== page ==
Finding and Choosing a Reiki Master or Practitioner

Finding a Reiki master or practitioner

A Reiki practitioner at any level of practice—First Degree, Second Degree or Reiki master—can give hands-on treatment. A Second Degree practitioner or Reiki master can also offer distant (or remote) treatment. Only a qualified Reiki master can initiate and train a student to practice Reiki. When looking for a Reiki professional or teacher, keep in mind there are no standards for Reiki education or practice, so you need to look into each person’s approach.

The Reiki Alliance is an international professional organization of Reiki masters who stay close to the teachings of Hawayo Takato, the Reiki master who brought Reiki practice from Japan to the United States in the 1930s. If the Alliance doesn’t list a Reiki master in your immediate area, contact the nearest Reiki master and ask if he/she has a student near you who offers Reiki treatment.

Many compassionate, responsible Reiki masters are not affiliated with the Reiki Alliance and do not adhere to Takata’s teachings, but might still be a good fit for you. Ask around. Reputable practitioners of traditional healing modalities such as acupuncture or massage might know a credible Reiki professional. Look in businesses that are health-related, such as yoga centers or health food stores. After you have identified possible practitioners, interview them to find one with whom you would like to work. It’s worth the effort to find someone you are comfortable with who meets your standards.

If you don’t find a local teacher who is a comfortable fit, I bring 30+ years of teaching experience to offer Reiki Self Care training in small group, live, interactive videoconference series.

Choosing a Reiki Master or Practitioner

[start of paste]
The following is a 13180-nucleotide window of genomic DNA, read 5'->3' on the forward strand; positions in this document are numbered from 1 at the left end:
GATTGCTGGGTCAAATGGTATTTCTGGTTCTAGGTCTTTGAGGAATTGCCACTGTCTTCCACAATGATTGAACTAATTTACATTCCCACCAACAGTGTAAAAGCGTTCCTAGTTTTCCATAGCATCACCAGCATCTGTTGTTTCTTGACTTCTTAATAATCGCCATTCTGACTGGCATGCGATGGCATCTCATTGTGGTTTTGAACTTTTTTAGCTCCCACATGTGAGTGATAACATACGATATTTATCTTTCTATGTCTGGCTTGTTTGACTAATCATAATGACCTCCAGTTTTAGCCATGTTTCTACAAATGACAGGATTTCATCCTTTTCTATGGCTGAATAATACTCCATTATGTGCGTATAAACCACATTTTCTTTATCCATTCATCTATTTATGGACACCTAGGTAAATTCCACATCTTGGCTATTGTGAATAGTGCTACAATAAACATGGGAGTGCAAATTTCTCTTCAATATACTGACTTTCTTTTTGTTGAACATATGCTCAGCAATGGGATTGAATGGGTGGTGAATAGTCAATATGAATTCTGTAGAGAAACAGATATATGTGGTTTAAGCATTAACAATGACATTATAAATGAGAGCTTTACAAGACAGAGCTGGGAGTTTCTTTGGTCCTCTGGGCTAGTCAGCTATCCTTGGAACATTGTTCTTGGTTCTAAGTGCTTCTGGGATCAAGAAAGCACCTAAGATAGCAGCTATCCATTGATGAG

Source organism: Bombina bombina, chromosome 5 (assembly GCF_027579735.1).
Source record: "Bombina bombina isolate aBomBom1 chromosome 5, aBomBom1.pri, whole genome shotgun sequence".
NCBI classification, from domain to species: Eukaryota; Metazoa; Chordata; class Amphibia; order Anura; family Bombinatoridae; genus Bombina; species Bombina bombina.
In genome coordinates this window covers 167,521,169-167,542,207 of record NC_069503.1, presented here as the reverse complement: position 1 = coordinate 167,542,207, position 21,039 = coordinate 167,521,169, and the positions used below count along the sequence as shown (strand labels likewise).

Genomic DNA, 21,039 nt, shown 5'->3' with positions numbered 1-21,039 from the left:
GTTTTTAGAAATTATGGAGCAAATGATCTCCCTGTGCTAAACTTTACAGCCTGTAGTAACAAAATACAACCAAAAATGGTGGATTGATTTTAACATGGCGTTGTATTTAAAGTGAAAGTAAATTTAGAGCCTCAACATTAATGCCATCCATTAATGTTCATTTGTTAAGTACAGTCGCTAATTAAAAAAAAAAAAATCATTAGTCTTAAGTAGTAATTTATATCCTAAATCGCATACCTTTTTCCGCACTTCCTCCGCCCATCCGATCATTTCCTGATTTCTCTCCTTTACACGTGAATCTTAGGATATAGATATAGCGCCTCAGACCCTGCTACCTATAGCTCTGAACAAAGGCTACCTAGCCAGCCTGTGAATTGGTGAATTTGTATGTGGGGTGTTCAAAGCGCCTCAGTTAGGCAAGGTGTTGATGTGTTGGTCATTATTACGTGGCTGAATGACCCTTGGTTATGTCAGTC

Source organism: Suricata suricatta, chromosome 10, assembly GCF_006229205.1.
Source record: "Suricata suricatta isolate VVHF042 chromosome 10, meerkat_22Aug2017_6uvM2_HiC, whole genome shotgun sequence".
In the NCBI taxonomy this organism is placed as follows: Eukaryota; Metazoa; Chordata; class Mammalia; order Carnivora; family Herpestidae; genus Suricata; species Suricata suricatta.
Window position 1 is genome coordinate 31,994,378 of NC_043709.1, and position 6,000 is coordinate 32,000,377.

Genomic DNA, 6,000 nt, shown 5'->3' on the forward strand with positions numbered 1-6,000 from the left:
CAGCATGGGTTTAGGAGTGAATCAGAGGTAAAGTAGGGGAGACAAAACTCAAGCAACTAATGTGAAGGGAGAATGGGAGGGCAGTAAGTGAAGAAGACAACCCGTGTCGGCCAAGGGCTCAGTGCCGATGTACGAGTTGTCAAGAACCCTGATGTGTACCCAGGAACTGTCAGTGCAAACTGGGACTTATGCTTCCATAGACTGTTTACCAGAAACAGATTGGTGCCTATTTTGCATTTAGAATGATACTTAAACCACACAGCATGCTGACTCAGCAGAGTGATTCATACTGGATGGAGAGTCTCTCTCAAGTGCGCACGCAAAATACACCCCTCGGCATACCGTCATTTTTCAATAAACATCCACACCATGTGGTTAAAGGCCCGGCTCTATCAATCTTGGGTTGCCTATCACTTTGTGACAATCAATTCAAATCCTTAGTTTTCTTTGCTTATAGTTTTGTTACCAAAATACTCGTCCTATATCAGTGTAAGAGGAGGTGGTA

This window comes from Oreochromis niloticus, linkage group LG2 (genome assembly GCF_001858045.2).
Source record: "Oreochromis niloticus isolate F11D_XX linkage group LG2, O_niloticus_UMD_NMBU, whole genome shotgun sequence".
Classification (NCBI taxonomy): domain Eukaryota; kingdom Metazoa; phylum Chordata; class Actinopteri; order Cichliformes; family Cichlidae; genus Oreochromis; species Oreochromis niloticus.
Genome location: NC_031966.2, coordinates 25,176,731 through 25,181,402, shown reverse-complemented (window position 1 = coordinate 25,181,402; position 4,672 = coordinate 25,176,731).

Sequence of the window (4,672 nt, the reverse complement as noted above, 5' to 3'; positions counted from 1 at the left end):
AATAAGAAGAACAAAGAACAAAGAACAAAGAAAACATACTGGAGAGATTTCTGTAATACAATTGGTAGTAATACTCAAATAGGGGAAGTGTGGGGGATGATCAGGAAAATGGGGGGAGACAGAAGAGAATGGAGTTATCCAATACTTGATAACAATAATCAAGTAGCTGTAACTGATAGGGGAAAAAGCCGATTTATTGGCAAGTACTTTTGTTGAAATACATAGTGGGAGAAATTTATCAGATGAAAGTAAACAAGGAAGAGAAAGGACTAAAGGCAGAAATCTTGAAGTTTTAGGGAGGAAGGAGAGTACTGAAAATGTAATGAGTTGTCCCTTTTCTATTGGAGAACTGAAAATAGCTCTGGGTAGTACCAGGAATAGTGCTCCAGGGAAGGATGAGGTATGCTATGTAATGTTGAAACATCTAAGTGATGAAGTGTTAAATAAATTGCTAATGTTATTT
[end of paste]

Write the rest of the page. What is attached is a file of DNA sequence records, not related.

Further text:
People often ask how to choose when there are several masters or practitioners available. First of all, be clear what your needs are. If you want to learn to practice Reiki, you need a Reiki master to teach you. However, you can receive treatment from any level practitioner, either a friend or a professional.

If you wish to learn Reiki, the choice of teacher matters at every level, even First Degree. Reiki masters have different perspectives, experience, training, and personalities. The Reiki master creates the context in which you start your practice. Choose someone qualified with whom you feel an affinity.

Who is qualified? Look for a Reiki master who has spent considerable time being trained and who either has extensive experience or who is being mentored by a Reiki master with years of experience. Ask if the Reiki master practices daily self-treatment and how many initiations she gives in the First degree class (Takata gave four). How does the Reiki master describe his/her approach? If the Reiki master does not have a website or brochure, these questions can be addressed in a brief phone conversation. If the Reiki master is not available to address your questions in any format—website, brochure, email or phone—you might want to look elsewhere.

Although the Reiki Alliance is a good place to look for a Reiki master, the Alliance does not guarantee that members honor the commitments they made when joining the Alliance, such as commitments to give adequate time in training students, with long pauses between training at the various levels during which students practice consistently. It’s important to look carefully into each master you’re considering. And remember many non-Alliance Reiki masters have thoughtful, disciplined approaches to practice.

 

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